But of course, the majority of our e-residents in India are digital entrepreneurs, freelancers and IT specialists. For instance, Deepak Solanki is developing LiFi technology — an innovative alternative to WiFi — from Delhi through his company, Velmenni, registered in Estonia. Among his notable clients, you may find Airbus or Air France, for instance. On a smaller scale, Raj Bhatta works as an education consultant from Gujarat and has set up his business, Connecting Wings, as an e-resident as well in order to advise students on application process for graduate programmes overseas. Nishant Gupta is another interesting e-resident from Bangalore. I have met him at Demo Day in Bangalore in December. Together with his partner, they have created Renaura, a research and formulation company in the beauty, personal care and wellness domains, which develops and manufactures specialty products that solve targeted problems primarily for the salon professional market under the brand iluvia Professional. They became e-residents in order to target European markets.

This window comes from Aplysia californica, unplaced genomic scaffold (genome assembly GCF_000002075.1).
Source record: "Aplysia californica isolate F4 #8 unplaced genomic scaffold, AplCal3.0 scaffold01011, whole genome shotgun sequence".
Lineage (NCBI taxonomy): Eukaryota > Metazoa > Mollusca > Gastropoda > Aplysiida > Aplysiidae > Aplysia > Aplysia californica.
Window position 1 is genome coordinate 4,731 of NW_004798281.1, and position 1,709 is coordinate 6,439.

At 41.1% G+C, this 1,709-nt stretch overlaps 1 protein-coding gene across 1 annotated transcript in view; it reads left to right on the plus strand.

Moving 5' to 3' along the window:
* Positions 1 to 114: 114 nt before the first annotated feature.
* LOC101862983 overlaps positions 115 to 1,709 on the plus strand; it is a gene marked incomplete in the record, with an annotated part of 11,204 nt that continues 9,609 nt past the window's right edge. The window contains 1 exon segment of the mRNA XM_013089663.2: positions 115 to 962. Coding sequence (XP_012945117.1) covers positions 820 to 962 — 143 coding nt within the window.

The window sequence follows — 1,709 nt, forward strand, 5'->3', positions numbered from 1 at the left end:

How do you ensure easy cross border fund transfer for Indian e-Residents?
Regarding banking services, Estonian banks tend to serve e-residents who have a business connection to Estonia and can provide a clear understanding of their business, among other considerations, and always require to have a physical meeting in Estonia. However, e-residents are actually enable to conduct all business activity using any bank or fintech across the European Economic Area. We have several partnerships with payment institutions such as Holvi, InstaRem or Payoneer in order to widen the choice of financial services available to e-residents and accessing banking services through these companies doesn’t require any physical meeting.